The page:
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Digital technology and museum collections

Nov 20, 2014



Training course for East Midlands museums on promoting digital access to and engagement with collections, 12th September 2014

  • 1. Digital technology and collections:promoting access and engagementFiona Marshall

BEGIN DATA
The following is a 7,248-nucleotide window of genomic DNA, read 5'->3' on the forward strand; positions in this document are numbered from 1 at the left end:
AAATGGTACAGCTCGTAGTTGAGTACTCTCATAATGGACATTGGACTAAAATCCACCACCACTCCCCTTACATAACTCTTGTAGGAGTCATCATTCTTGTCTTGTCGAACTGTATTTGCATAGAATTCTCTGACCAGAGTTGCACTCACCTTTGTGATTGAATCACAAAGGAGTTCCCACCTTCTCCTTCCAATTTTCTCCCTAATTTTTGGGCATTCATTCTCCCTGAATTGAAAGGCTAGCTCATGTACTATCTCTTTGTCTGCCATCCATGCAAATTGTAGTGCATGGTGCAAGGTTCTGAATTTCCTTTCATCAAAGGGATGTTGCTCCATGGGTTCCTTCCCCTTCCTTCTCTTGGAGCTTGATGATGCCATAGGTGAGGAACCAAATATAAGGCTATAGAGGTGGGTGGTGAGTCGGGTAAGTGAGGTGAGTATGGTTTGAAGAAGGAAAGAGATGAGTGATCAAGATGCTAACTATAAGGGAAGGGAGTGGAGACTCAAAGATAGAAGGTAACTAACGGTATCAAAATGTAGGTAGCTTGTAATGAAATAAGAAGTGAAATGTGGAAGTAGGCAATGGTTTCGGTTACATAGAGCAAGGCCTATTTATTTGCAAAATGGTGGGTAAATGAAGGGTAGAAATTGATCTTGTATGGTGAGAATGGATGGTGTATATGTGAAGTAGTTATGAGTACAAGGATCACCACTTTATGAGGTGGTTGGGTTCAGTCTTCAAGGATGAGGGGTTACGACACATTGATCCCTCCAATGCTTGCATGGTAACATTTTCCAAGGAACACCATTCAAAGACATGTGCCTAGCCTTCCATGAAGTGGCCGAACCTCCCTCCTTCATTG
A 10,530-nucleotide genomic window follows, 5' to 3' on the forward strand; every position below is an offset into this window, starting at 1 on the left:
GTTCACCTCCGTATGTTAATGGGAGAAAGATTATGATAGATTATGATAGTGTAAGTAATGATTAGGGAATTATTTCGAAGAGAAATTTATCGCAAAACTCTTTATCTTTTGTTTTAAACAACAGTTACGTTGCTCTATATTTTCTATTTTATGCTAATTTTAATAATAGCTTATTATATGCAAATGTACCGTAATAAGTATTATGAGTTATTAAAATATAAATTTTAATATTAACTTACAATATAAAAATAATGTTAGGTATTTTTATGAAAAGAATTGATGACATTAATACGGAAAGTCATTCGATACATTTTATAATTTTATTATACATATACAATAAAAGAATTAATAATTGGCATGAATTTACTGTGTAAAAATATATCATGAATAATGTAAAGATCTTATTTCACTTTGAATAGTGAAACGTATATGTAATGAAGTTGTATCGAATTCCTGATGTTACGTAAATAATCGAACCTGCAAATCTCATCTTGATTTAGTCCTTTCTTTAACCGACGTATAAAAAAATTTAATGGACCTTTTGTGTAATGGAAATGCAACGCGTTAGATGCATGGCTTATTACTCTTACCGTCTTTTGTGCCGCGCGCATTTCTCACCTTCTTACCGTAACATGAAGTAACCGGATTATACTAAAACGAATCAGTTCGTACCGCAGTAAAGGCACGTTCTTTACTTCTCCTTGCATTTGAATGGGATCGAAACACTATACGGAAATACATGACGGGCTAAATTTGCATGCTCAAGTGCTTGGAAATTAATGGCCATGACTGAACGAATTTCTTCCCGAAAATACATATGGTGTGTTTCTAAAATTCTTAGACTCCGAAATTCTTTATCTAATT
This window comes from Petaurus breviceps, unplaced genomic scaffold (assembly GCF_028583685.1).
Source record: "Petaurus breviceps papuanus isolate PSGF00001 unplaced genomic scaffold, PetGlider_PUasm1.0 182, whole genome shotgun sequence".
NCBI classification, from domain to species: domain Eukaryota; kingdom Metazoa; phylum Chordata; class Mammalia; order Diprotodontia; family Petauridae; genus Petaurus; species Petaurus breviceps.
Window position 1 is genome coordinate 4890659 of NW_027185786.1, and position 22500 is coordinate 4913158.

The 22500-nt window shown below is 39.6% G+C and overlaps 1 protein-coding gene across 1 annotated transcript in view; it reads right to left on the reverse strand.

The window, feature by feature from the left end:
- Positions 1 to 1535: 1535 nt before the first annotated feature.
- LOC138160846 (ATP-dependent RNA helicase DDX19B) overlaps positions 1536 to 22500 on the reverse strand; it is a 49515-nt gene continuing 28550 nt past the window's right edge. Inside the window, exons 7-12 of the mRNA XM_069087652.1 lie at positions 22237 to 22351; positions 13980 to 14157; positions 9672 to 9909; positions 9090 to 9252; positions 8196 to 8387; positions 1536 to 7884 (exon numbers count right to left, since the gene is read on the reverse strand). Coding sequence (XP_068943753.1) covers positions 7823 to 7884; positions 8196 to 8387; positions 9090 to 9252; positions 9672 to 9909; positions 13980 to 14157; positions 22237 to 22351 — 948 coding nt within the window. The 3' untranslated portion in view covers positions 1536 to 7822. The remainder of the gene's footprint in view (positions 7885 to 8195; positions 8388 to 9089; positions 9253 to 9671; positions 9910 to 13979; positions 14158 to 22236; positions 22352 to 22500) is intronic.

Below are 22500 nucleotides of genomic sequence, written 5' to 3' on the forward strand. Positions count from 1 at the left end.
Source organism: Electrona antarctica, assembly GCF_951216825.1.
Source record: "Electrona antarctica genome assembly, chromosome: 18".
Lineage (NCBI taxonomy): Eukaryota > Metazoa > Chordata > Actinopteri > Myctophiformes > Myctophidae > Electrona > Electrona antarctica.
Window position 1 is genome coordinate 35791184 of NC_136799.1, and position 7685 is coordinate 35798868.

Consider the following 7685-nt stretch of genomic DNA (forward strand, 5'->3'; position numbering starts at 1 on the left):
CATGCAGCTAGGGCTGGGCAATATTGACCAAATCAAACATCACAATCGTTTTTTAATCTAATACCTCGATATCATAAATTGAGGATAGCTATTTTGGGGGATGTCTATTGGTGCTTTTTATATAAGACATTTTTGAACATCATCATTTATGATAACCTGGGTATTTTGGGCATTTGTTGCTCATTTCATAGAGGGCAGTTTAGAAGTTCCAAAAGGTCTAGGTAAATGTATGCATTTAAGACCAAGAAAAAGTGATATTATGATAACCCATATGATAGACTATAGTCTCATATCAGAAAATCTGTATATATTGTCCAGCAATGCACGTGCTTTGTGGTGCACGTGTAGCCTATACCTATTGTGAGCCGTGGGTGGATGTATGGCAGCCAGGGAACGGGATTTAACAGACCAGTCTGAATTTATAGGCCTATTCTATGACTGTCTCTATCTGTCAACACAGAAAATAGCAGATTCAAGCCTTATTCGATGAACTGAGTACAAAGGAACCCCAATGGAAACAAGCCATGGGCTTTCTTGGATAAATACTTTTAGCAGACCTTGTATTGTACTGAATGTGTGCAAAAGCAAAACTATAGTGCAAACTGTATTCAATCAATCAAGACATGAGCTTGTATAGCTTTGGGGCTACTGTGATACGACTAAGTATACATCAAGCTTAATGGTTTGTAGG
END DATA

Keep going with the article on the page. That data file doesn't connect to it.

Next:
2. Object information/images for public use Crowd-sourcing / co-creation Mobiles, games Augmented reality, virtual reality New technologies Audiences and engagement Learning how to learn from others2 3. Writing for the web Digitising images ( Creating video (ditto) Copyright / Creative Commons Etc!3 4. Freelance consultant/Project Manager MDEMs Digital Strategies prog coordinator HLF Mentor and Monitor RIBA et al: Image sales Ashmolean: Ruskins Elements of Drawing British Museum: New Media Content Manager Leicestershire Museums: Registrar, Info Systems Gas Museum, Leicester Index+, MultiMIMSY, MuseumPlus, CollectionSpace Databases, user testing, project planning etc4 5. Most people like their own project Awards go to organisations who apply forthem rarely nominations Ask for impartial recommendations Ask about real impact Look at the detail in evaluation reports What would they do differently if they werestarting again? What has been the key to their success? Ask your relatives/friends to try stuff out andtell you what they think5 6. 6 7. MODES web server Wordpress7 8. 8 9. 9 10. 10 11. 11 12. 12 13. 13 14. 14 15. 15 16. 16 17. 17 18. 18 19. 19 20. Basic website FOC Hosting 150 per annum Customisation DIY or 55020 21. 21{Object%20classifications}={Working%20life,%20Rural%20life%20and%20agriculture} 22. 22 23. 23 24. 24 25. 25 26. 26 27. 27 28. 28 29. 29 30. 30 31. 31 32. Linked Open Data, eg Europeana Big Data Semantic web Context for search engines eg opening hours,Artists etc32 33. Highlight visual elements Remove non-essential text then edit down further Minimal instructions for activities Point out particular aspects e.g. of a photo thatlearners might not notice NC links not usually very helpful Instead use phrases that resonate with teachers specific to the content Teachers will likely make their own resourcestailored to their class, so make it flexible andprovide great images/videos/info they can't geton their own.33 34. 34 35. 35 36. 36 37. 37 38. 38 39. 39 40. 40 41. 41 42. 42 43. From Nick Pooles presentation to Oxford Aspire The Digital Agenda in Museums June 2013 44. 44 45. Museum accreditation Funding Technological possibilities Partnerships with universities et al Audiences?45 46. Good-quality services and developmentThe museum must offer and develop good-quality,stimulating services for users andpotential users, in order to get the best out ofits collections, resources and local area. 3.1.5 take account of users needs, guided bya policy statement setting out a commitmentto give everyone access to collections andassociated information46Museum Accreditation 3.1 47. Effective learning experiencesLearning is a core purpose for museums. They usecollections and associated information for exhibitionsand learning opportunities. 3.3.1 exhibit the collections using a variety ofinterpretative methods 3.3.2 provide access to the collections and associatedinformation for research purposes and other forms ofengagement 3.3.3 provide effective and stimulating learning anddiscovery experiences focused on the collections47Museum Accreditation 3.3 48. 48From: Digital R&D Fund for the Arts survey 2013 by Nesta, Arts Council, AHRC 49. Museums report having lower than averagelevels of digital expertise and empowermentfrom their senior management and a lowerthan average focus on digitalexperimentation, and research anddevelopment. 22 per cent of arts and cultural organisationsas a whole strongly agree that most of theirsenior management are knowledgeable aboutdigital technologies, compared to just 10 percent for museums.49 50. Are we seeing impacts in terms of how wework, how we manage our collections and theexperiences we create for visitors? Or istechnology draining valuable resources fromother priorities?Seeing how the use of digital in the sector isevolving is vitally important for all of us. Ithelps museum professionals make informeddecisions about technology. It also ensuresfunders develop great support mechanisms,and bring energy to worthwhile initiatives.50 51. 51 By Museum Hack based on an article by Roy Clare 52. The audience is becoming more than acustomer, the museum more than a provider Dont send information but engage indialogue Know your audience, their ideas, their fears Implement systems for listening Focus on service and making the lives ofothers easier Be responsive. http://digitalengagementframework.com52 53. 53Digital Engagement in culture, heritage & the artsJasper Visser and Jim Richardson 54. 54Digital Engagement in culture, heritage & the artsJasper Visser and Jim Richardson 55. 55Digital Engagement in culture, heritage & the artsJasper Visser and Jim Richardson 56. Incidental users & social sharers - pinning onPinterest, blogging, sharing on Facebook,tweeting and generally making and distributingcontent to be shared over social networks; Museum-goers - finding out about yourmuseum, finding interesting things to do orpersonal research; Researchers - using your collections informationin support of research, grouping sets ofinformation, making connections, adding newknowledge and generally going in-depth into aparticular subject area56 57. Short, sharp content - usually visual which caneasily be shared over a social network. Richer narrative content about the themes covered byyour collections for real and virtual visitors. Beingtaken by the hand by a friendly expert and hearingthe 'hidden histories' - the stories and connectionsnot usually included on the label! Deep, authoritative information so that researcherscan find, save and make use of the rich knowledge inand about your collections.Do less in more depth.57 58. 58 59. Frightening pace of change. Partnershipswith universities and tech providers? Universities need to demonstrate the impactof their research. Museums can help. Managing services at a time of such fast paceof change Everyone needs to be learning about digital Measure impact Marketing budget59 60. Metrics (quantitative) Impact (qualitative) Anecdotes60From Digital Engagement Framework 61. Measure what you value, dont value what youmeasure Demand not supply: we have these ceramics, how can we tell peopleabout them and improve access to them? lots of people are interested in pottery, how can westart a conversation about our shared knowledge[based] around our ceramics collection? Audience segmentation, motivation, behaviour Lets Get Real 2 62. Dont be led by technology, be led by theaudience But which tech suits that audience?... For the following examples, decide whetherthey could help you to Reach new audiences or Increase engagement with existing audiences62Exercise 63. 63Digital Engagement in culture, heritage & the artsJasper Visser and Jim Richardson 64. From Comments and suggestions to Re-use of museum material for new projectsto Co-creation (crowdsourcing) to Running whole projects64 65. 65 66. Are people photographing your objects? Set up a Flickr group for visitors photos andtell them about the group? Would they volunteer to take more photos foryou or get more involved?66 67. 67 68. 68 69. 69 70. 70 71. 71 72. 72 73. 73 74. 74 75. 75 76. 76 77. 77 78. 78 79. 79 80. 80 81. 81 82. 82 83. 83 84. 84 85. 85 86. Check your museum and highlights Find out what others are saying about you Wikipedian in residence: Derby86 87. Facebook: eg Boston, Mansfield Instagram eg Horniman Visitors creating stuff about your collections Adding photos to Facebook/Twitter/Instagram/Tripadvisor Videos to YouTube etc87 88. 88 89. Are you building community / discussions? Or promoting visits / objects? How many visitors hear about you on Twitter? How does that compare with local newspapers? Concentrate on potential visitors rather thanpeers? Start wi